I argue that, as food has grown into a field of expertise, the metaphor of the “lens” has emerged as a way to circumvent the theoretical and methodological challenges of interdisciplinary work. This metaphor comes into play in two ways: either food is regarded through the “lens” of various disciplines, or, in turn, food becomes the “lens” through which longstanding disciplinary debates are viewed. Epistemologically, both notions become problematic if the “lens,” both as the tool of analysis and the regarded object of analysis, are treated as independent entities that do not shape each other in any way. The way that researchers choose their methods and theories has an effect on the way that the object of research emerges as well as vice versa: the object of research has a profound effect on the organization of knowledge and the researcher herself. Rather than assuming that detached observers merely provide perspectives on the inert world, I suggest that the two are interrelated.
To introduce this epistemological problem “on the ground,” I begin my essay with a personal narrative regarding the metaphor of the “lens.” After having highlighted its intuitive appeal, I problematize it with the tools of feminist science and technology studies (STS). Then, I address one specific way that food has been treated as a “lens,” namely for processes of signification. I challenge this approach by demonstrating how the materiality of food bears upon its use as signifier. In particular, I emphasize the materiality of eating as a fundamental relation between foods and bodies. I draw on different approaches to materiality from fields such as STS, food anthropology, practice theory, and the new materialisms. While these literatures on materiality differ in substantial ways, they all emphasize the organic, visceral, sensory, and embodied aspects of both eating and food research. Finally, I would like to stress that, in employing these approaches, my goal is not to make a decontextualized claim about what eating universally is. Instead, I wish to analyze and historicize discourses on eating within one particular academic field (food studies) and suggest how material approaches might benefit it.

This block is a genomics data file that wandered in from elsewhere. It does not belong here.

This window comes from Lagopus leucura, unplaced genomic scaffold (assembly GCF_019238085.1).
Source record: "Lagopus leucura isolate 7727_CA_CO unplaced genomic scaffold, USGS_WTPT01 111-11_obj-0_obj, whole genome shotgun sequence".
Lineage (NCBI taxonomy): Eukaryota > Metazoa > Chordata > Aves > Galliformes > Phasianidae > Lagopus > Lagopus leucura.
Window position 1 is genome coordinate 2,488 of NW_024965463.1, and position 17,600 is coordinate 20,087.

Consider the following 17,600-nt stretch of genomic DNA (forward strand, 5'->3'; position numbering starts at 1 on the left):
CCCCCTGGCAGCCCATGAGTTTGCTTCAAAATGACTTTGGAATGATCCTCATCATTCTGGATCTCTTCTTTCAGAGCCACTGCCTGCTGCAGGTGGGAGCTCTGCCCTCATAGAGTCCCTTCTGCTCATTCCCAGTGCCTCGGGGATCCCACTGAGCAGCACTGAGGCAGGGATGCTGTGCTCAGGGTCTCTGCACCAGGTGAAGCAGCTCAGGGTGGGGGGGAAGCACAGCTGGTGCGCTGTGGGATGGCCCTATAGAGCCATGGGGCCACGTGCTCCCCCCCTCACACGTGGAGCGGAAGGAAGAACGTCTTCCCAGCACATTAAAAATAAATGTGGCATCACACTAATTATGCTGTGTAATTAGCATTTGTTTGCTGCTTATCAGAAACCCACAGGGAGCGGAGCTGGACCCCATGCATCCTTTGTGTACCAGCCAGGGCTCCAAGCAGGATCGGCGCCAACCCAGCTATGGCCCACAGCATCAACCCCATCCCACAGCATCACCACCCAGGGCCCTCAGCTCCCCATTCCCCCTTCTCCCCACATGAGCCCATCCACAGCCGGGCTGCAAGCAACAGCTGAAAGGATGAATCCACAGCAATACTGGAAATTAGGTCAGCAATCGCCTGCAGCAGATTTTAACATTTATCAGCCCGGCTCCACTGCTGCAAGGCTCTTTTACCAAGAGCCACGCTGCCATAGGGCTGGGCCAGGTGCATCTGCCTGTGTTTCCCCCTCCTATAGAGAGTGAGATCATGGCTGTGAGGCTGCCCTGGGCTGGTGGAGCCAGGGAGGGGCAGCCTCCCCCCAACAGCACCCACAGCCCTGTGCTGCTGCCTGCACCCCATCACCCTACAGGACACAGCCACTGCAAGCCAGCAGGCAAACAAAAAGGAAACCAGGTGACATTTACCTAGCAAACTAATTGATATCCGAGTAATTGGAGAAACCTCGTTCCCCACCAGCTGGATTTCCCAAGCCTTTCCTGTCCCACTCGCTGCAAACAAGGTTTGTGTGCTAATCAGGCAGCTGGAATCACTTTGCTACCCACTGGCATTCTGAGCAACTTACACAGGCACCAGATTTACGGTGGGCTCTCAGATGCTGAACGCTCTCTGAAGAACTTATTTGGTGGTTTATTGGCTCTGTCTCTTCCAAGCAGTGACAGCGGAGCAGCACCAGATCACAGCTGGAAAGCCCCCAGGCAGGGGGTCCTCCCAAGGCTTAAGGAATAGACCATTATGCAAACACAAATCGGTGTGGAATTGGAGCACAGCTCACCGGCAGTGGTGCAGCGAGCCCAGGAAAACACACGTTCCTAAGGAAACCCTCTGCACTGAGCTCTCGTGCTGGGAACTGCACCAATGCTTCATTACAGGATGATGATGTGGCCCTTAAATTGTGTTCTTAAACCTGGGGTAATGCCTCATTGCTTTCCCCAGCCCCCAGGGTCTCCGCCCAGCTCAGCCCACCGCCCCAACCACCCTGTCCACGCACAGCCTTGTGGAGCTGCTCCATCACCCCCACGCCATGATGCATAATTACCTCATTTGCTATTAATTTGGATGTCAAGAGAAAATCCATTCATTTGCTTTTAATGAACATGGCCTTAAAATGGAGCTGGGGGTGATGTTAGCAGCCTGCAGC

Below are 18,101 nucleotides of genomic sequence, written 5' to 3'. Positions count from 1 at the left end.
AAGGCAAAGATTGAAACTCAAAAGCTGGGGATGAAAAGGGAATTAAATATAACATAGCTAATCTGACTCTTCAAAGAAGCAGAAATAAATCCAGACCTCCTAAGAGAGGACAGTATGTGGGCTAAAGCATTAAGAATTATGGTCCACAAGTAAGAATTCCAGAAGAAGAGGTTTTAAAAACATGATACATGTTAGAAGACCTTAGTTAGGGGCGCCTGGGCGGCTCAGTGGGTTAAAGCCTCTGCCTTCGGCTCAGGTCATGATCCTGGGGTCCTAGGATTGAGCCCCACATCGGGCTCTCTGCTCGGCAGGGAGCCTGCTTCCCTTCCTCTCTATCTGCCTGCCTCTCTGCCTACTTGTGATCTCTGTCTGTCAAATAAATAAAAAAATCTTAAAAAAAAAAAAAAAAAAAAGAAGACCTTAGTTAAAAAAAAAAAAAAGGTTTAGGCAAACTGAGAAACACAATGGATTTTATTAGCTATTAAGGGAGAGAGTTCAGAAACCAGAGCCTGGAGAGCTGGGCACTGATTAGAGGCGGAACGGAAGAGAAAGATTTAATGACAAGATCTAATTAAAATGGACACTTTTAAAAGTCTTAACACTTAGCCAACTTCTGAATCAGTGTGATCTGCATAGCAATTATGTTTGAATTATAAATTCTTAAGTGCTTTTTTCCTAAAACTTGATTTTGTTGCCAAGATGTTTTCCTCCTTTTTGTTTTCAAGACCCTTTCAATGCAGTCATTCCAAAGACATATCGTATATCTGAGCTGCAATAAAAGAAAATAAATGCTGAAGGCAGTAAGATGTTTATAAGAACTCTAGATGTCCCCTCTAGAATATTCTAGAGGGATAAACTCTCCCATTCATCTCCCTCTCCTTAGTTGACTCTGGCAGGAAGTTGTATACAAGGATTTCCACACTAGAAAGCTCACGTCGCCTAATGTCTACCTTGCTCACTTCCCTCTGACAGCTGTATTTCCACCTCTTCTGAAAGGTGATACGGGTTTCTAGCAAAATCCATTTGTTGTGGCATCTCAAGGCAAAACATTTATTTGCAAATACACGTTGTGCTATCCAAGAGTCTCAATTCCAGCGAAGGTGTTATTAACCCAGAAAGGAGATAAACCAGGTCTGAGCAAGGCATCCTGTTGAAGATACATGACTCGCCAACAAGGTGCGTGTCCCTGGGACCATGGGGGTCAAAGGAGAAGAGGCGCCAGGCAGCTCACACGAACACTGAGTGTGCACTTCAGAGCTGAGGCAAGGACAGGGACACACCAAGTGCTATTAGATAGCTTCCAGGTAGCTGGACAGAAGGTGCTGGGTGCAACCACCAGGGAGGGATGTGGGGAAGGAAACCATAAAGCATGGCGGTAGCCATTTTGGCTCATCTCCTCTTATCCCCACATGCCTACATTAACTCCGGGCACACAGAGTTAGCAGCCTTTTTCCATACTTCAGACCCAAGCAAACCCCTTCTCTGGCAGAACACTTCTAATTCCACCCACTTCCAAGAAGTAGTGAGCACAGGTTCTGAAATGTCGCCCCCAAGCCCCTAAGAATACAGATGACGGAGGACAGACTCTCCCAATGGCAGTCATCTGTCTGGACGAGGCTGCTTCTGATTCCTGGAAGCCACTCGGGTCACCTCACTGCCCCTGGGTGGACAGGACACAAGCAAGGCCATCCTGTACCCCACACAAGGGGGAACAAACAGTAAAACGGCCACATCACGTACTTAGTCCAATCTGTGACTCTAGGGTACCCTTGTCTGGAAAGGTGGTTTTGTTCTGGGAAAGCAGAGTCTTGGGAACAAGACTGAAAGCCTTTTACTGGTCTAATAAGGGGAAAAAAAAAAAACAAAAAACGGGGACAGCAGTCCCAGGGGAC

In the second part of my essay, I move on to examine one way of fostering the quest for food-specific theorization: I discuss Alan Warde’s The Practice of Eating (2016) as a meticulous attempt to provide theoretical synthesis through his integration of practice theories and food sociological research. However, while for some authors, theoretical synthesis seems to be the highest goal for interdisciplinary work, others emphasize that frictions and incongruities have to be endured, as I argue of Elizabeth Wilson’s Gut Feminism (2015). By exploring different approaches to the materiality of eating, I consider the challenge of interdisciplinary theorization within the field of food studies. Throughout the essay, I examine whether food is more than just a “lens.”
Is Food More Than a Lens?